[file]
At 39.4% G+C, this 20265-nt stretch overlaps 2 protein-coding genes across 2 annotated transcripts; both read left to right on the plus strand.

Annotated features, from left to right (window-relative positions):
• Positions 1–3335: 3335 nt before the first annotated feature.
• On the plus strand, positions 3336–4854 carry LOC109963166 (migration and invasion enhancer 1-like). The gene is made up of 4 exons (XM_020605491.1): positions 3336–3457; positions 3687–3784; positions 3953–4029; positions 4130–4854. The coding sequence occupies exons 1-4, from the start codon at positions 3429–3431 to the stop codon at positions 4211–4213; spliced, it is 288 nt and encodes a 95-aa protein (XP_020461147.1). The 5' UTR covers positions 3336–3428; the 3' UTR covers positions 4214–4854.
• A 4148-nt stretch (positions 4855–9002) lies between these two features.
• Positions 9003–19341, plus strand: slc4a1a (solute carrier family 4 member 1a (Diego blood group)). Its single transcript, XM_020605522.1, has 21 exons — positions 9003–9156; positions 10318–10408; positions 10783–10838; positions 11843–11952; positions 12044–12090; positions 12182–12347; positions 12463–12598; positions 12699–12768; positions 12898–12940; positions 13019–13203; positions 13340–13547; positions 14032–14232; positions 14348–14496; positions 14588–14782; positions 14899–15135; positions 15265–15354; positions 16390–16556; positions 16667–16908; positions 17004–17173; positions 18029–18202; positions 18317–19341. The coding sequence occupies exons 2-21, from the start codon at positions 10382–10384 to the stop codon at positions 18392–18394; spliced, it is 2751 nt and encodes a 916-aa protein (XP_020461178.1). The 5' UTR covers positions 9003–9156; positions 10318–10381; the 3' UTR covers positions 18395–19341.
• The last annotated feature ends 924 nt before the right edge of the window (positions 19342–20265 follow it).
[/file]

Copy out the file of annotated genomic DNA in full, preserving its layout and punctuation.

At 39.4% G+C, this 20265-nt stretch overlaps 2 protein-coding genes across 2 annotated transcripts; both read left to right on the plus strand.

Annotated features, from left to right (window-relative positions):
• Positions 1–3335: 3335 nt before the first annotated feature.
• On the plus strand, positions 3336–4854 carry LOC109963166 (migration and invasion enhancer 1-like). The gene is made up of 4 exons (XM_020605491.1): positions 3336–3457; positions 3687–3784; positions 3953–4029; positions 4130–4854. The coding sequence occupies exons 1-4, from the start codon at positions 3429–3431 to the stop codon at positions 4211–4213; spliced, it is 288 nt and encodes a 95-aa protein (XP_020461147.1). The 5' UTR covers positions 3336–3428; the 3' UTR covers positions 4214–4854.
• A 4148-nt stretch (positions 4855–9002) lies between these two features.
• Positions 9003–19341, plus strand: slc4a1a (solute carrier family 4 member 1a (Diego blood group)). Its single transcript, XM_020605522.1, has 21 exons — positions 9003–9156; positions 10318–10408; positions 10783–10838; positions 11843–11952; positions 12044–12090; positions 12182–12347; positions 12463–12598; positions 12699–12768; positions 12898–12940; positions 13019–13203; positions 13340–13547; positions 14032–14232; positions 14348–14496; positions 14588–14782; positions 14899–15135; positions 15265–15354; positions 16390–16556; positions 16667–16908; positions 17004–17173; positions 18029–18202; positions 18317–19341. The coding sequence occupies exons 2-21, from the start codon at positions 10382–10384 to the stop codon at positions 18392–18394; spliced, it is 2751 nt and encodes a 916-aa protein (XP_020461178.1). The 5' UTR covers positions 9003–9156; positions 10318–10381; the 3' UTR covers positions 18395–19341.
• The last annotated feature ends 924 nt before the right edge of the window (positions 19342–20265 follow it).